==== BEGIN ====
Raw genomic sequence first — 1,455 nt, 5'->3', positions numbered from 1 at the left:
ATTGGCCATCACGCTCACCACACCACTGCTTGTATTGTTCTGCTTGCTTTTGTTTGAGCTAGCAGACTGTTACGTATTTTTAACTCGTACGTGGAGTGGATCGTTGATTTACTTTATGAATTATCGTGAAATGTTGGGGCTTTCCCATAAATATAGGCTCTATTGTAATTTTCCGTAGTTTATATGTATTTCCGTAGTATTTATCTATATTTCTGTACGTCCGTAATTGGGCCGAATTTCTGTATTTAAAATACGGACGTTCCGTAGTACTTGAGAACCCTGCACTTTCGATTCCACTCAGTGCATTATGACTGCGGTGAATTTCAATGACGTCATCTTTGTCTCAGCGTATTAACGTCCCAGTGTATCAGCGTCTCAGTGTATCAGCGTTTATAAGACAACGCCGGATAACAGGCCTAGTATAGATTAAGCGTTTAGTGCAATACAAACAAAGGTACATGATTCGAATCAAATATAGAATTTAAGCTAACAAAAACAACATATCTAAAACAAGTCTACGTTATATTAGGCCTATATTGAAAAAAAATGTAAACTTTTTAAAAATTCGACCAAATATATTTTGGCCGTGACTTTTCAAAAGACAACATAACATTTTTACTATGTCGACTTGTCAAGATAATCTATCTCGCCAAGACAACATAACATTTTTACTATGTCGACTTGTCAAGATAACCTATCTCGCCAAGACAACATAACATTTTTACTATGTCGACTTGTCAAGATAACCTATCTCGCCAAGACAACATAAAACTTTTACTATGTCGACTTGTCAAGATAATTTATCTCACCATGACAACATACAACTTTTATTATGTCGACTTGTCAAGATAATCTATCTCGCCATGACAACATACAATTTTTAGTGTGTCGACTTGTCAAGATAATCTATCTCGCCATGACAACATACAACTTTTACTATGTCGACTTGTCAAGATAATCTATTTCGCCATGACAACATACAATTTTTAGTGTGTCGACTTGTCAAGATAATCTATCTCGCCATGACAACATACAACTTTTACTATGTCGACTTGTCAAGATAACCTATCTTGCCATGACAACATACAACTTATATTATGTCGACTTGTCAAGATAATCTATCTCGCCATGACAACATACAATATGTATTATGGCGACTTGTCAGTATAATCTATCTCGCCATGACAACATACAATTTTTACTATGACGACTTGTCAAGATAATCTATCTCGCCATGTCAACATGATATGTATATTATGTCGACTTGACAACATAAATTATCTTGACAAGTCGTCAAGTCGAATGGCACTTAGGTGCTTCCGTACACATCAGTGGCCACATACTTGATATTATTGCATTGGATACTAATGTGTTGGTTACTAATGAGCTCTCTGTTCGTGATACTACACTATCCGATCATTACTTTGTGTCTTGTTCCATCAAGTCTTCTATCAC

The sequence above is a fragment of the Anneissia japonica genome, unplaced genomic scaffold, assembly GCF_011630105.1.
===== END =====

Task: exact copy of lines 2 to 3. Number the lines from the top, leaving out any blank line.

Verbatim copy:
ATTGGCCATCACGCTCACCACACCACTGCTTGTATTGTTCTGCTTGCTTTTGTTTGAGCTAGCAGACTGTTACGTATTTTTAACTCGTACGTGGAGTGGATCGTTGATTTACTTTATGAATTATCGTGAAATGTTGGGGCTTTCCCATAAATATAGGCTCTATTGTAATTTTCCGTAGTTTATATGTATTTCCGTAGTATTTATCTATATTTCTGTACGTCCGTAATTGGGCCGAATTTCTGTATTTAAAATACGGACGTTCCGTAGTACTTGAGAACCCTGCACTTTCGATTCCACTCAGTGCATTATGACTGCGGTGAATTTCAATGACGTCATCTTTGTCTCAGCGTATTAACGTCCCAGTGTATCAGCGTCTCAGTGTATCAGCGTTTATAAGACAACGCCGGATAACAGGCCTAGTATAGATTAAGCGTTTAGTGCAATACAAACAAAGGTACATGATTCGAATCAAATATAGAATTTAAGCTAACAAAAACAACATATCTAAAACAAGTCTACGTTATATTAGGCCTATATTGAAAAAAAATGTAAACTTTTTAAAAATTCGACCAAATATATTTTGGCCGTGACTTTTCAAAAGACAACATAACATTTTTACTATGTCGACTTGTCAAGATAATCTATCTCGCCAAGACAACATAACATTTTTACTATGTCGACTTGTCAAGATAACCTATCTCGCCAAGACAACATAACATTTTTACTATGTCGACTTGTCAAGATAACCTATCTCGCCAAGACAACATAAAACTTTTACTATGTCGACTTGTCAAGATAATTTATCTCACCATGACAACATACAACTTTTATTATGTCGACTTGTCAAGATAATCTATCTCGCCATGACAACATACAATTTTTAGTGTGTCGACTTGTCAAGATAATCTATCTCGCCATGACAACATACAACTTTTACTATGTCGACTTGTCAAGATAATCTATTTCGCCATGACAACATACAATTTTTAGTGTGTCGACTTGTCAAGATAATCTATCTCGCCATGACAACATACAACTTTTACTATGTCGACTTGTCAAGATAACCTATCTTGCCATGACAACATACAACTTATATTATGTCGACTTGTCAAGATAATCTATCTCGCCATGACAACATACAATATGTATTATGGCGACTTGTCAGTATAATCTATCTCGCCATGACAACATACAATTTTTACTATGACGACTTGTCAAGATAATCTATCTCGCCATGTCAACATGATATGTATATTATGTCGACTTGACAACATAAATTATCTTGACAAGTCGTCAAGTCGAATGGCACTTAGGTGCTTCCGTACACATCAGTGGCCACATACTTGATATTATTGCATTGGATACTAATGTGTTGGTTACTAATGAGCTCTCTGTTCGTGATACTACACTATCCGATCATTACTTTGTGTCTTGTTCCATCAAGTCTTCTATCAC

The sequence above is a fragment of the Anneissia japonica genome, unplaced genomic scaffold, assembly GCF_011630105.1.